Prior knowledge is crucial, but sadly, sometimes it is lacking. Bubble text: Chapter 4 Peg. 121: Freeloading – the teaching that addresses academic knowledge gaps – activates and builds hidden knowledge assumed by authors before Dents read. As teachers we rearrange our instruction to frontal reading assignments so that the classroom flow evolves from “read about it and then we will talk about it” to “we will talk about it, read about it in more depth, and then talk about it some more. ” Peg. 24: “Particularly powerful are Quick Writes, which involves all students in verbalizing their understandings. A quick write is basically just that, a 1-3 minute information written response, usually sparked by a prompt that the teacher provides…. ” Peg. 143: ‘With Possible Sentences, you provide students with 12-15 key terms ND phrases from a text that they will be reading. With partners, students examine the list and decide which words might logically fit with each other. They put these words in play in a series of productive sentences. ” liked this idea.
It would be Very helpful for me in my special De reading class. This is a good strategy for student engagement. I just did a PDP on student engagement and was taught different HTTP…. Total Participation Techniques and a quick write was one of their strategies! This is a great activity to do that I’m glad I have in my toolbox. This could be seed with different vocabulary that needs to be taught. Bubble text: Chapter 5 Peg. 1 75 – Questioning the author – questioning routine is predicated on teacher modeling of queries directed to an author at various key junctures in a text.
Self-Questioning Taxonomy (Bubble, 2009), cues thinking on all six cognitive levels: Creating, Evaluating, Analyzing, Applying, Understanding, Remembering Peg. 214 – “The teacher role needs to evolve from question asker to question modeled. Teacher-generated questions, in both class interactions and student tasks, need to model the kind of questioning that we would like students to assume. ” This strategy can help students realize that questioning the author is like dialogue between a reader and a writer.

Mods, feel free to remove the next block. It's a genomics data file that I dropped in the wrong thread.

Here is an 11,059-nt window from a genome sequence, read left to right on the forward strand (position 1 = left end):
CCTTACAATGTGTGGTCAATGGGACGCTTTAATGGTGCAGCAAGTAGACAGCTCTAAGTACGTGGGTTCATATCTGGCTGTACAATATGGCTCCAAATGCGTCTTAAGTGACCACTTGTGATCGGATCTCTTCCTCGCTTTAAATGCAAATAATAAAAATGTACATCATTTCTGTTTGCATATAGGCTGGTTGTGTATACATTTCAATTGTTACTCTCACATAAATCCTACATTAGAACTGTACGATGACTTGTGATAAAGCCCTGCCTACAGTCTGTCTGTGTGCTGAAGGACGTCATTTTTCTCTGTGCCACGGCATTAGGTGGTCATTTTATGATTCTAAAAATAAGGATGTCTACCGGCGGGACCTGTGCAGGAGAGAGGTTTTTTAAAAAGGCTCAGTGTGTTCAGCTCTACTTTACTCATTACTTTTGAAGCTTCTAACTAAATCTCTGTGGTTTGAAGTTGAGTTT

The students can ask questions such as: What is author trying to tell me? What does author want me to understand? What does author assume I already know? This is very important to use with your students. You don’t want to give them the lower level questions that just require yes and no answers. You need to make sure they are more thoughtful questions. Think this is very important. I was taught this in recent college classes and y school encourages us to use HOOTS (Higher Order Thinking Skills) as much as we can. Bubble text: Chapter 6 Peg. 1 8: “l have called this an epiphany because I had arrived at the empowering realization that I could truly understand material outside my realm of preference and comfort by working it. It was surprising to me that the more knowledgeable I became, the more I actually enjoyed learning chemistry. ” Page. 223: “Researchers posit that students need to know the what, the how and the when and why of using learning strategies to work complex texts (Paris, Lipton & Wesson, 1983): What is declarative knowledge? Actions to help readers understand and remember).
How is procedural knowledge? (Readers are comfortable with the thinking involved in applying a learning strategy). When and why are conditional knowledge? (Reader can scope out conditions of a task and decide on the most appropriate actions to satisfy their challenges as a reader). Peg. 226: ‘When readers are conscious of tracking their own thinking, they are behaving interrogatively. I would describe this dynamic to my students with the analogy that proficient readers behave as if they have a split personality, hat there are of two of them engaged in the reading process.
One personality does direct work of comprehension, the other watches intently, monitoring to make sure everything is proceeding satisfactorily. ” This spoke to me because I felt this way when I started back to college at the age of 42. I definitely felt like on several of my classes, had to ‘Work it”. D Learning strategies are very important to teach. Students can use these to help them when tackling harder texts. Metrification is very important for students to realize they have the capability to steer their own learning processes.